The Lost Art of Political Debate

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“The torch has been passed to a new generation of Americans.” President Kennedy’s words were aimed at the World War II generation, but as Millennials, we watched the month-long fanfare surrounding the anniversary of his assassination through a different lens. Although our generation too has been “tempered by war,” and “disciplined by a hard and bitter peace,” we do not share the hopes, dreams, and frustrations of that bygone era. Kennedy bequeathed us a different legacy. 

From his inaugural address, in which he announced the passing of the torch, to “Ich bin ein Berliner,” American political rhetoric has been indelibly stamped by a man who held the nation’s highest office for just over one thousand days. But in the years since, the nature of political speech has also been profoundly transformed by the image and the sound bite. The famous televised debate between Senator Kennedy and Vice President Nixon is remembered primarily for heralding this new era. Ironically for us, to watch this event today is not to see the beginning of something new, but the loss of something old and precious: the art of political debate.

In the Kennedy-Nixon match-up, we see on display two statesmen going toe-to-toe on the merits of differing political ideologies. Kennedy asserts: “the question before us is which point of view and which party we want to lead the United States.” Nixon then says that he differs from his opponent in how the country ought to move forward: “Where we disagree is in the means that we would use to get the most out of our economy.” It was not a matter of each candidate convincing listeners – and television viewers – that he possessed the correct set of "facts," but rather convincing them that he had the right vision for the country, given the facts.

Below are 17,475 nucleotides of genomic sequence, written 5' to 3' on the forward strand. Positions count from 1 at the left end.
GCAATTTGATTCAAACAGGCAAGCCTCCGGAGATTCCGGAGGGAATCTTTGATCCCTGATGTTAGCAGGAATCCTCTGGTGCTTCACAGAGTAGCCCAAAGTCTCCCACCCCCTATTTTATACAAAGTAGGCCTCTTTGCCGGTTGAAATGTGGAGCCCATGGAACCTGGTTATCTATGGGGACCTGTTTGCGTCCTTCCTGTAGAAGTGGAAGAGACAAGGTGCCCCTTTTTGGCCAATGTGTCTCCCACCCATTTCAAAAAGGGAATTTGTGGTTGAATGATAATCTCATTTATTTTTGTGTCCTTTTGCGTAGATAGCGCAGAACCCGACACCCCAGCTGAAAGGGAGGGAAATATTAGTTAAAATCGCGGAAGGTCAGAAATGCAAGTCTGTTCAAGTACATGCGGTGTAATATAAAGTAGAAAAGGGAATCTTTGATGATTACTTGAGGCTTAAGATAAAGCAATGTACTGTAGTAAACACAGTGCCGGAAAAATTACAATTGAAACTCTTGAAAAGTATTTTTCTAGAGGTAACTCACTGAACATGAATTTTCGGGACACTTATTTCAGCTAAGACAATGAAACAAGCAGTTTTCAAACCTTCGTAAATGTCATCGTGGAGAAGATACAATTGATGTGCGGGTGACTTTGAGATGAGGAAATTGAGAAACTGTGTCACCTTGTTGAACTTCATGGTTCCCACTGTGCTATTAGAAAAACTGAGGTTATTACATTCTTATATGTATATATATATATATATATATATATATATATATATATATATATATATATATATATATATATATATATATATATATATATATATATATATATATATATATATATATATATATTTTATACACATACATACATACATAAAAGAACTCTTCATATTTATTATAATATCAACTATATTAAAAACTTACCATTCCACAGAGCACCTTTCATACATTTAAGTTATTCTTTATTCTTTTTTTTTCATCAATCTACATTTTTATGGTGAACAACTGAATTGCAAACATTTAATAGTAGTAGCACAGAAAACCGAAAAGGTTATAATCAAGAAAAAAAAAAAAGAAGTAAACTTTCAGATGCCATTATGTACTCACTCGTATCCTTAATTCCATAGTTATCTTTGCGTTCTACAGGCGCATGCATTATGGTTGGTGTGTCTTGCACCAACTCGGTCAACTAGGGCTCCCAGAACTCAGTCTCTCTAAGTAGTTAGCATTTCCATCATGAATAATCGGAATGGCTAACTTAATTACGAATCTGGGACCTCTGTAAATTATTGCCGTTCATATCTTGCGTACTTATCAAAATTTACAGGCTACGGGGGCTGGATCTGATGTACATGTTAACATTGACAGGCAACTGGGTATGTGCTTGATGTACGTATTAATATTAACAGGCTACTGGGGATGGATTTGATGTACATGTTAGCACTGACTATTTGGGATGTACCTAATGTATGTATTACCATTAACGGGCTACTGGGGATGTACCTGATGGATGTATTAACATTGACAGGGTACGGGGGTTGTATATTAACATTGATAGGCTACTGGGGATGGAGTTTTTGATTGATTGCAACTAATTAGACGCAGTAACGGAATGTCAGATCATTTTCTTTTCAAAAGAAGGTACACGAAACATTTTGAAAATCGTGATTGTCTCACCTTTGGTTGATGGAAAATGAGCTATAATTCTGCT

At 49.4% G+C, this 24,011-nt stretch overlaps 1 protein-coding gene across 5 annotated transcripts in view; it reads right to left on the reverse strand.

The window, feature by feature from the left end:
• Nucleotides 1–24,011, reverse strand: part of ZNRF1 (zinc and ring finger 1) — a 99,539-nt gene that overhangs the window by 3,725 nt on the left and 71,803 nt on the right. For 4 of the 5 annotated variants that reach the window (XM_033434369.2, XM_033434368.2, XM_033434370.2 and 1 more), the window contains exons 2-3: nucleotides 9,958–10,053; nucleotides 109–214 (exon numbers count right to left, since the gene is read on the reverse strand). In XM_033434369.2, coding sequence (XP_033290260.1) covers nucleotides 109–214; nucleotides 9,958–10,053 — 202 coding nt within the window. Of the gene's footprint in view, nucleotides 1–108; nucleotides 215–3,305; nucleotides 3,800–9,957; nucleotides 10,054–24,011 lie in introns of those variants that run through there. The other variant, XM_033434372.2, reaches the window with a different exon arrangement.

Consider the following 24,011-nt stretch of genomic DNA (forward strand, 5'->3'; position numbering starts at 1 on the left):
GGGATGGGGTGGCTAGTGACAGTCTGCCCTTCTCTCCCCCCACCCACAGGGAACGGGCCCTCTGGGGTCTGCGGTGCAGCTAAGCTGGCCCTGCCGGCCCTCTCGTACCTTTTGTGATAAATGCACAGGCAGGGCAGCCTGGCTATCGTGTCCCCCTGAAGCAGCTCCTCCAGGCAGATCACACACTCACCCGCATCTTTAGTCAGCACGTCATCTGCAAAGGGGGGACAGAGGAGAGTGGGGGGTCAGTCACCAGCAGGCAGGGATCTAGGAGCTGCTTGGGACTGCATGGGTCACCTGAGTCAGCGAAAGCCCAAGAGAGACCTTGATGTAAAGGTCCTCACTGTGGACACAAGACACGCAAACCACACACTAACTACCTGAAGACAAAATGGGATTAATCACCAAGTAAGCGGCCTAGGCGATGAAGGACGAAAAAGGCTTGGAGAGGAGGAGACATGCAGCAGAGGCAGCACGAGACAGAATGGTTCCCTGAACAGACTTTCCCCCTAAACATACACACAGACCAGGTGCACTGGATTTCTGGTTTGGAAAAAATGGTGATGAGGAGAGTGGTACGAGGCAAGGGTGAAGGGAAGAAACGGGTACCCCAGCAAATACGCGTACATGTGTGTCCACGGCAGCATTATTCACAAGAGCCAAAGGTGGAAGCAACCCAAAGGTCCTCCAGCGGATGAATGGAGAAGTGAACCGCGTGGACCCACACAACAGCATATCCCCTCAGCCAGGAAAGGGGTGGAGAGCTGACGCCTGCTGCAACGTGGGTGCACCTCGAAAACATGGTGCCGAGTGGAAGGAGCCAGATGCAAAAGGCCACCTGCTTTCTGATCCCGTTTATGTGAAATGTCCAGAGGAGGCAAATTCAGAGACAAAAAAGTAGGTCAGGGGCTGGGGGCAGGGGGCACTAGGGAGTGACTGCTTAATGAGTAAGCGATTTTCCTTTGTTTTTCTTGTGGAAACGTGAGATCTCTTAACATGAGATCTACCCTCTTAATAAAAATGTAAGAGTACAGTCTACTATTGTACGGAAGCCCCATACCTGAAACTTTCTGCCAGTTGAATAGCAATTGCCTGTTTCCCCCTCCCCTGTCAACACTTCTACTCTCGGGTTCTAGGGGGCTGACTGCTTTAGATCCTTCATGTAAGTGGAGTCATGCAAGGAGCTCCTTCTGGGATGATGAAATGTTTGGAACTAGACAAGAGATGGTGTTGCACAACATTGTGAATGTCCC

Today a candidate is almost tainted by party affiliation; having a political ideology is a drawback. In 1960 things were different. Kennedy says explicitly: “The question really is, which candidate and which party can meet the problems the United States is going to face in 1960.” Neither man shies away from such an affiliation, but embraces it as a launch pad for propounding his political vision. Not so today.

Contemporary political debates are overburdened with statistics that purportedly speak for themselves, but which few remember and even fewer believe. These are then "fact checked" by outlets whose biases are well known, and who yield predictable results. As the late Christopher Lasch once put it: “candidates rely on their advisers to stuff them full of facts and figures, quotable slogans. … Only ideas are missing from their arsenal.” Facts are safe and quotable, whereas ideas are risky and sometimes complex. 

By appealing to facts both sides appear to transcend ideological bias. You can argue with a viewpoint, but not, ostensibly, with facts. Politicians present themselves as competent and objective bureaucrats. But a statesman is not a bureaucrat, nor are politics about objectivity. Politics are a matter of norms and values, what we ought to do, given the facts. 

Politicians today apparently believe having no ideology is a boon, if not a necessity. In the second presidential debate of the 2004 election, Bush “accused” Kerry of being a liberal. Kerry then denied the appellation: “But look, what's really important … is the president is just trying to scare everybody here with throwing labels around.” As if the 2004 election were not a matter of choosing between different visions for the country. It is an odd, if not self-deluded, political culture in which a candidate can be “accused” of adhering to his own party’s ideology.